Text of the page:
Real-time edge detection using FPGA


Our project implements a real-time edge detection system based on capturing image frames from an OV7670 camera and streaming them to a VGA monitor after applying a grayscale filter and Sobel operator. Our design is built on a Cyclone IV FPGA board which enables us to optimize the performance using the powerful features of the low-level hardware and parallel computations which is important to meet the requirements of the real-time system.

We used ZEOWAA FPGA development board which is based on Cyclone IV (EP4CE6E22C8N). Also, we used Quartus Prime Lite Edition as a development environment and Verilog HDL as a programming language. In addition, we used the built-in VGA interface to drive the VGA monitor, and GPIO (General Pins for Input and Output) to connect the external hardware with our board.

ZEOWAA FPGA development board


Our design is divided into 3 main parts:

  1. Reading the data pixels from the camera.
  2. Implementing our edge detection algorithm (grayscale converter and Sobel operator).
  3. Displaying the final image by interfacing with a VGA monitor.

Also, there is an intermediate memory storage between reading/writing the data and operating on this data. For this purpose, we implemented two buffers that work as temporary space for pixels before they are used.

The implemented architecture

Note that after we took the pixel from the camera, we did not store it directly into the intermediate memory buffer. Instead, we converted it to the grayscale then we stored it in the buffer. This is because storing 8-bit grayscale pixels takes less memory than storing the colored pixels which are 16-bits. Also, we have another buffer which stores the data after applying the Sobel operator to make them ready to be displayed on the monitor.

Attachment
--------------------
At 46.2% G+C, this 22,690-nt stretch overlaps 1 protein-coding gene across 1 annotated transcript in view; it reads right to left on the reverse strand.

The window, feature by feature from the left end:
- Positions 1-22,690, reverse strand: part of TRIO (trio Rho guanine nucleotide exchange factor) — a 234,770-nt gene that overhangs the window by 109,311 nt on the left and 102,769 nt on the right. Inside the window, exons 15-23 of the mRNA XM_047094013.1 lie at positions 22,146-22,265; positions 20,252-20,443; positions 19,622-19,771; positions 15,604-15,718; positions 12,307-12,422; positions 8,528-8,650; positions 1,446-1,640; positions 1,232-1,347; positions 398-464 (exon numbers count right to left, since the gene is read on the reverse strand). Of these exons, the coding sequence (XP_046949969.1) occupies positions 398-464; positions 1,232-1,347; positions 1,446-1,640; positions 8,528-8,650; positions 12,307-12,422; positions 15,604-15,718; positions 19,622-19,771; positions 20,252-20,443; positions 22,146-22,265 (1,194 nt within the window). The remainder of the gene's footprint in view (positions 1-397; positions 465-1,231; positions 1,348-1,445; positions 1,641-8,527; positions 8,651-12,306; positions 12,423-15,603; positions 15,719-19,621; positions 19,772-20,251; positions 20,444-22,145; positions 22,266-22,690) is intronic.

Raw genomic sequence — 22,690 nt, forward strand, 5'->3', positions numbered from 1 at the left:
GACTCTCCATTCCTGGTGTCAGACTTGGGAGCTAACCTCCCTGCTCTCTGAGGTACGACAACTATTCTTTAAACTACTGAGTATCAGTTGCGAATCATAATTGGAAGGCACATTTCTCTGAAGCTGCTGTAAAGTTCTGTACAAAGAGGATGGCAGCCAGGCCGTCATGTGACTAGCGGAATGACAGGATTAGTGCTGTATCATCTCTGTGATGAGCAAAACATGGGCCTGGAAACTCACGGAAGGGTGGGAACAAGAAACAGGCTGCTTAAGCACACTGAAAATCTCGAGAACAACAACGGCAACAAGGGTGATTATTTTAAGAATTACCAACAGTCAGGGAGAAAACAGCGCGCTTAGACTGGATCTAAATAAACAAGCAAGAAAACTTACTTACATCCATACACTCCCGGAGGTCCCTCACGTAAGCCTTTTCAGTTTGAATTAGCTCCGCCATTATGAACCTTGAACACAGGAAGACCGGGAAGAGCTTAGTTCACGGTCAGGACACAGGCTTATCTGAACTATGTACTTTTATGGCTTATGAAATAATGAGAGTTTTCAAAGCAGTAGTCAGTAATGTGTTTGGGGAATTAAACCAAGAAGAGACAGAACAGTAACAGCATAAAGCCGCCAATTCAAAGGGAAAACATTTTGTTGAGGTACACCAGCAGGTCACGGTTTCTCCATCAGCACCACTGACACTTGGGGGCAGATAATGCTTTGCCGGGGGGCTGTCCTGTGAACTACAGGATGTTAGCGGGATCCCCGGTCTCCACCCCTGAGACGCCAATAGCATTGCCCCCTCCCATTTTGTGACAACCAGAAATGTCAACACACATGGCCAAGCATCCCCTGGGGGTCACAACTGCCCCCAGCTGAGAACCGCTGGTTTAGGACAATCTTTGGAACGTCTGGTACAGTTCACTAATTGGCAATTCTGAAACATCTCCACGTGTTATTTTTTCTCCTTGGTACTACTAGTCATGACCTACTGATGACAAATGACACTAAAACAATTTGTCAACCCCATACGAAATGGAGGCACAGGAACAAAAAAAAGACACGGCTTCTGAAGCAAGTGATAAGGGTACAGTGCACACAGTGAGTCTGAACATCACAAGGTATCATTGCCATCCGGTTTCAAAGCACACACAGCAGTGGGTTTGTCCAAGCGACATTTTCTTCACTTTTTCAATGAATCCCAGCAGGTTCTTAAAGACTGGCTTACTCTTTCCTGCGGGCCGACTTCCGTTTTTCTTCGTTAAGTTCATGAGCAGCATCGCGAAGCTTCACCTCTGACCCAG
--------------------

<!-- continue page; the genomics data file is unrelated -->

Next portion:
Here are the details about the implementation of our architecture:


We used OV7670 camera which is one of the cheapest camera modules that we found. Also, this camera can work on 3.3V and does not need difficult communication protocols like I2c or SPI to extract the data of the image. It only requires SCCB interface which is similar to I2c interface to set the configuration of the camera in terms of color format (RGB565, RGB555, YUV, YCbCr 4:2:2), resolution (VGA, QVGA, QQVGA, CIF, QCIF) and many others settings.

OV7670 camera module

The video consists of frames which are being changed at a specific rate. One frame is an image consisting of rows and columns of pixels where each pixel is represented by color values. In this project, we used the default configuration of the camera where the frame's size is the VGA resolution 640 x 480 (0.3 Megapixels), and the pixel's color format is RGB565 (5 bits for Red, 6 bits for Blue, 5 bits for Green) and the rate of changing the frames is 30 fps.

In below, the connections of the camera to the FPGA using the GPIO which exists in the development board:

Pin in the camerapin in the FPGADescriptionPin in the camerapin in the FPGADescription
3.3V3.3VPower Supply (+)GNDGNDGround Supply Level (-)
VSYNCP31Vertical synchronizationHREFP55Horizontal Synchronization
PCLKP23Pixel's clockXCLKP54Input System clock (25 MHz)
D7P468th bit of dataD6P447th bit of data
D5P436th bit of dataD4P425th bit of data
D3P394th bit of dataD2P383rd bit of data
D1P342nd bit of dataD0P331st bit of data
RESET (Active Low)3.3VReset pinPWDNGNDPower Down pin

Note that we did not use SCCB interface for configuration. So, we put their corresponding wires on the ground to prevent any floating signals that can affect the data.

To provide the 25MHz clock for the camera we used Phase-Locked Loop (PLL) which is a closed-loop frequency-control system to provide the needed clock from the 50MHz provided from the board. To implement the PLL, we used the internal IP catalog tool inside Quartus software.

This camera uses vertical synchronization (VSYNC) signal to control the sending process of the frame and the horizontal synchronization (HREF) signal to control the sending of each row of the frame. This camera uses only 8 lines of data (D0-D7) to transfer the bits which represent the pixel's color values as the camera divides the 16-bit RGB pixel value into 2 (8-bit) parts and send each one separately.

The below figures from the datasheet of OV7670 camera module illustrate the signals of vertical and horizontal synchronization.

VGA Frame Timing

Horizontal Timing

RGB565 Output Timing Diagram

Grayscale converter